"Recent American SF has been full of stories tackling totaliarianism, nationalism, overpopulation, pollution, prejudice, racism, sexism, militarism, and so on: all the "relevant" problems...But what worries me is that so many of these stories and books have been written in a savagely self-righteous tone, a tone that implies that there's an answer, and why can't all you damn fools out there see it? Well, I call this escapism: a sensationalist raising of a real question, followed by a quick evasion of the weight and pain and complexity involved in really, experientially, trying to understand and cope with that question....If science fiction has a major gift to offer literature, I think it is just this: the capacity to face an open universe. Physically open, psychically open. No door shut."
"The recent fantasy best-seller Jonathan Livingston Seagull is a serious book, unmistakably sincere. It is also intellectually, ethically and emotionally trivial. The author has not thought things through. He is pushing one of the beautifully packaged Instant Answers we specialize in this country. He says that if you think you can fly very fast, why, then you can fly very fast. And if you smile, all is well.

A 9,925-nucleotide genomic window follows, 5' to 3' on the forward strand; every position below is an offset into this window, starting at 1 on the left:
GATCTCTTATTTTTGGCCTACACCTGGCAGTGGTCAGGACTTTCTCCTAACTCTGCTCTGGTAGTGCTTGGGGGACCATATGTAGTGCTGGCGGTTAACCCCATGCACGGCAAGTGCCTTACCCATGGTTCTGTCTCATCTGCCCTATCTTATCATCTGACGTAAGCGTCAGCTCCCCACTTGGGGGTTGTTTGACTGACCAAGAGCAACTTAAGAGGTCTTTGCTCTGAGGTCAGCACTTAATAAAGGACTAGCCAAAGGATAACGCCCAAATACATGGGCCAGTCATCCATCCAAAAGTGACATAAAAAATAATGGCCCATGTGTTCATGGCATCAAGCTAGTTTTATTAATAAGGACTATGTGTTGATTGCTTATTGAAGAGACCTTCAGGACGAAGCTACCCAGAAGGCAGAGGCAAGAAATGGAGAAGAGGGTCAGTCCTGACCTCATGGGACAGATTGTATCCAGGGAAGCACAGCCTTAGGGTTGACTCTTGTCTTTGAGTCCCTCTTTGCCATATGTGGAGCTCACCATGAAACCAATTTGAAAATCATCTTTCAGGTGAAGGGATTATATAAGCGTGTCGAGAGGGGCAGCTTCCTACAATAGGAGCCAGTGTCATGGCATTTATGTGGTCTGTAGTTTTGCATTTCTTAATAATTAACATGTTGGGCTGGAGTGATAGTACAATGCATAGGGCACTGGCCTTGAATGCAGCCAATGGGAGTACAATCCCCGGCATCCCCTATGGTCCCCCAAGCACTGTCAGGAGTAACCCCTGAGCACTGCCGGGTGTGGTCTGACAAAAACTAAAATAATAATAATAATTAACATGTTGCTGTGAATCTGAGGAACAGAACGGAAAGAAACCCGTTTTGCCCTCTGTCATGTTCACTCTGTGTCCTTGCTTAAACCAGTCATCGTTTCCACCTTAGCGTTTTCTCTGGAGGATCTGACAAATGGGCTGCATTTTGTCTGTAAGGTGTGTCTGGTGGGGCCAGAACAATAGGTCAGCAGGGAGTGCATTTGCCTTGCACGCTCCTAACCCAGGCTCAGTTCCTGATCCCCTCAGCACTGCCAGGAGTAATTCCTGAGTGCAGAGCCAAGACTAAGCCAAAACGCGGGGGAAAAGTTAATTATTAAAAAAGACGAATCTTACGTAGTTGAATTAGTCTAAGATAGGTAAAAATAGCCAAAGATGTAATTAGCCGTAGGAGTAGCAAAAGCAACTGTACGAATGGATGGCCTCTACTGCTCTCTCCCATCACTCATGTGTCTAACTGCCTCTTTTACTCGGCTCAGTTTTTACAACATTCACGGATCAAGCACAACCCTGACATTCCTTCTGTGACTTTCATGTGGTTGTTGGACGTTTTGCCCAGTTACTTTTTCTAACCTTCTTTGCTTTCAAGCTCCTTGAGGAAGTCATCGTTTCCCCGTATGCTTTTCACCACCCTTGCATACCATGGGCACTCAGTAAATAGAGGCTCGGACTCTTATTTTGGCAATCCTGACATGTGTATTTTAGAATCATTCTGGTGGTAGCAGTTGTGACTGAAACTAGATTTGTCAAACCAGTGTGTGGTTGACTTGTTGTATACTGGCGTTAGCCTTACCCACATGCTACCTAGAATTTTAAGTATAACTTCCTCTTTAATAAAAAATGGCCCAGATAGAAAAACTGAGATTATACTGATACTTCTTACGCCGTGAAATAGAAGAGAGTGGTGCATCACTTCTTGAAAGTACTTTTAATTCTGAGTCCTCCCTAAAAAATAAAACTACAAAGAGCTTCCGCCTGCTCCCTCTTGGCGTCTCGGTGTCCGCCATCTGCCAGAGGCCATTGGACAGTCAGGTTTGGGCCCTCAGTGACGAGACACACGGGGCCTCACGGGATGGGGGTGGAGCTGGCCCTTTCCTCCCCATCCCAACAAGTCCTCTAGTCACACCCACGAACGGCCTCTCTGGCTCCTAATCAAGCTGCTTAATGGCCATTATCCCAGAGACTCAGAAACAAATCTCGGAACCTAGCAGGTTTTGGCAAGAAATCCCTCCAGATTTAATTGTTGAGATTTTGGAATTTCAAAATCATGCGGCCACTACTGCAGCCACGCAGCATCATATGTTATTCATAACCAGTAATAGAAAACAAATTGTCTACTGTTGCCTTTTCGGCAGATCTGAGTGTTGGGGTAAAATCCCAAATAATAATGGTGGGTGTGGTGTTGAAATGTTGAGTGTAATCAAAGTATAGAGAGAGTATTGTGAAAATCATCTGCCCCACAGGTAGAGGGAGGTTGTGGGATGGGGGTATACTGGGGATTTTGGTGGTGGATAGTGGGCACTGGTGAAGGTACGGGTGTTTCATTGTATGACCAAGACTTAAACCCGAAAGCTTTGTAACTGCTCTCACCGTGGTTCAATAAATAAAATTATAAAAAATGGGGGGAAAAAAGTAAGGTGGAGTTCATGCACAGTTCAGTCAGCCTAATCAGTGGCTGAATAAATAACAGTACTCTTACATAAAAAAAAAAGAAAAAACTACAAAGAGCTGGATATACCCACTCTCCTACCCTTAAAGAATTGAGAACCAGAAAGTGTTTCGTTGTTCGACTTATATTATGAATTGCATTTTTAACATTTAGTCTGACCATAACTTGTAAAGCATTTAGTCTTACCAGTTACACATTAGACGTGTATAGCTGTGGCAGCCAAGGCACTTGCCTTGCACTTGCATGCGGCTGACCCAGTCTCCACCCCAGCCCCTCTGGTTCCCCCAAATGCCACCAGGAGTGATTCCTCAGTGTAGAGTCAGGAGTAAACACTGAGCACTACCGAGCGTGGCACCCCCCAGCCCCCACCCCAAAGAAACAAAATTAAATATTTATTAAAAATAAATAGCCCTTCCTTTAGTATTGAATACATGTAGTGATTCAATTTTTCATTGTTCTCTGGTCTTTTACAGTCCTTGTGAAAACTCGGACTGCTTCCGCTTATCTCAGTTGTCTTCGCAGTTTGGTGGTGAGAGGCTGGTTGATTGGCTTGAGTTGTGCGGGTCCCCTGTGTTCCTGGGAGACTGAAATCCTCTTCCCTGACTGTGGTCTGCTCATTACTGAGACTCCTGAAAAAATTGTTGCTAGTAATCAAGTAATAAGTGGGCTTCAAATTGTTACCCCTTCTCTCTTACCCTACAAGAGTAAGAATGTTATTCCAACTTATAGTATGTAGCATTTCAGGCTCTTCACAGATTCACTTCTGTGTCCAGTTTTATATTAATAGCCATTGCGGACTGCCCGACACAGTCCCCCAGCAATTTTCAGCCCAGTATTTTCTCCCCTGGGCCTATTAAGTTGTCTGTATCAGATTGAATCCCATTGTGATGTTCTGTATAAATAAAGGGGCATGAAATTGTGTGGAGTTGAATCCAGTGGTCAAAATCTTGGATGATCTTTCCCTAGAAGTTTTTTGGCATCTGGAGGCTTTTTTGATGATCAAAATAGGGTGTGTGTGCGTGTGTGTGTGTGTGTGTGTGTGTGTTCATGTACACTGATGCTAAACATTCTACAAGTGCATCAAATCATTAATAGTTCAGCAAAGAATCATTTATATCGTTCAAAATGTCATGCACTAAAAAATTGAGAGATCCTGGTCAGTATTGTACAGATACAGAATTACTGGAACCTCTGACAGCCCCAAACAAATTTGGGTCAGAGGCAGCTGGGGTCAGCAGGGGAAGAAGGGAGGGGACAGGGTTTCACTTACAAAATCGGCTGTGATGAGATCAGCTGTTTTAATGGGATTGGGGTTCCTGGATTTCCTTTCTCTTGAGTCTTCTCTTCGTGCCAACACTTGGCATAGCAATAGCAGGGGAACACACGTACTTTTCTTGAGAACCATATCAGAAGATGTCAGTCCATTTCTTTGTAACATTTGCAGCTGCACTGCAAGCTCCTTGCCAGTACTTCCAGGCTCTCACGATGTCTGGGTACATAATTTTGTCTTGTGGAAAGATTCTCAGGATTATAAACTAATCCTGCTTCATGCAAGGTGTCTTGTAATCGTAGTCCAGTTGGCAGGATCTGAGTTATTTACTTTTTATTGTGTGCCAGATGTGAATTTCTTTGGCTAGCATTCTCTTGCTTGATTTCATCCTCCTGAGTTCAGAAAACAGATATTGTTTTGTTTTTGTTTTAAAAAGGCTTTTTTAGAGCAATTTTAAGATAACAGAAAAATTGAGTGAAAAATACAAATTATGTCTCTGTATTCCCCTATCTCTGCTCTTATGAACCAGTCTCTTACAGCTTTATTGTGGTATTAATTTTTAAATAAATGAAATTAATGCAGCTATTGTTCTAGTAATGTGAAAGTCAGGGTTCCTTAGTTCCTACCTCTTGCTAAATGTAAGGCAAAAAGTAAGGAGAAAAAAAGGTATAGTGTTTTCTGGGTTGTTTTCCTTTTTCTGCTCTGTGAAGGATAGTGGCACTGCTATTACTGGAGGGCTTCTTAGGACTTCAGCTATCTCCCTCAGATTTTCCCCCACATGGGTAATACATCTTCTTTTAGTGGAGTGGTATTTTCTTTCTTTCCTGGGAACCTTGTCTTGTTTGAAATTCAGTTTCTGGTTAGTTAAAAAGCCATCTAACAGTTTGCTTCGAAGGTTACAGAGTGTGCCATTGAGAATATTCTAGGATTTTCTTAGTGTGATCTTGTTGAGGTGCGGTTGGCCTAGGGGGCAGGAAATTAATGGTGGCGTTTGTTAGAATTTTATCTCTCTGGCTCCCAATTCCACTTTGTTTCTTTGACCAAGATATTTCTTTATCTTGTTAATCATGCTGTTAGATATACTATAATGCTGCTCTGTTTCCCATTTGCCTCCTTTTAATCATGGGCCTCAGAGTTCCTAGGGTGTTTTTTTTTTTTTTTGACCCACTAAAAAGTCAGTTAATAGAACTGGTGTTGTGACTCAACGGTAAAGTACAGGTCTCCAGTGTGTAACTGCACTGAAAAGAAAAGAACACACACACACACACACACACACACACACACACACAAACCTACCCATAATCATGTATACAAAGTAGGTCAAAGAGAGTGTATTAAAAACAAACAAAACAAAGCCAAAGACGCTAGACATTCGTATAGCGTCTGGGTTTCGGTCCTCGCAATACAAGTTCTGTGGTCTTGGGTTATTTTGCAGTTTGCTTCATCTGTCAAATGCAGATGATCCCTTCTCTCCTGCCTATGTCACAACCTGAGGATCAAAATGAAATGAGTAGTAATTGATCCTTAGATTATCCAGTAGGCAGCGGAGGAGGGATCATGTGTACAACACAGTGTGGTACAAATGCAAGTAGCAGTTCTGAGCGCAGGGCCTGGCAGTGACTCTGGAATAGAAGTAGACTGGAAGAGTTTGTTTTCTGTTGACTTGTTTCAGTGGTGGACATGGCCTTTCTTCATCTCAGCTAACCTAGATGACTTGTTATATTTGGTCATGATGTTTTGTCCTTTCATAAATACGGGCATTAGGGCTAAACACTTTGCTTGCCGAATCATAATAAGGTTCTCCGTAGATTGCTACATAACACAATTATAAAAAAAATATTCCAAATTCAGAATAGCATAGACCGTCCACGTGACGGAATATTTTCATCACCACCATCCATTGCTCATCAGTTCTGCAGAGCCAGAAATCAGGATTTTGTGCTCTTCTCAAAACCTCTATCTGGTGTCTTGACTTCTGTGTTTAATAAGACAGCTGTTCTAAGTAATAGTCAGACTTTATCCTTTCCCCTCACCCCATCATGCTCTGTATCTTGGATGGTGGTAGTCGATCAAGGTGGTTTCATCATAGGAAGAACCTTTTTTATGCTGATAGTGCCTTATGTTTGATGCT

What we need in literature today are vast philosophic horizons-horizons seen from mastheads, from airplanes; we need the most ultimate, the most fearsome, the most fearless "Why?" and "What's next?"...What is truly alive stops before nothing and ceaselessly seeks answers to absurd, childish questions. Let the answers be wrong, let the philosophy be mistaken - errors are more valuable than truths; truth is of the machine, error is alive; truth reassures, error disturbs. And if answers be impossible of attainment, all the better! Dealing with answered questions is the privilege of brains constructed like a cow's stomach, which, as we know, is built to digest cud."
"I have often been told by critics that my writing is too didactic, my adult books, that the moral is too clear. And I'm always embarrassed and afraid they're right, because the book as I wrote it was sort of an argument to me, and when it's written, it all sort of becomes clearer. And so it seems perhaps more didactic, and less a sort of an ongoing argument which usually it was, while I was writing it. I never wrote a book, ever, with the intention of teaching something...Some of my stories are openly polemical, but that's a bit different, art and polemics can go together."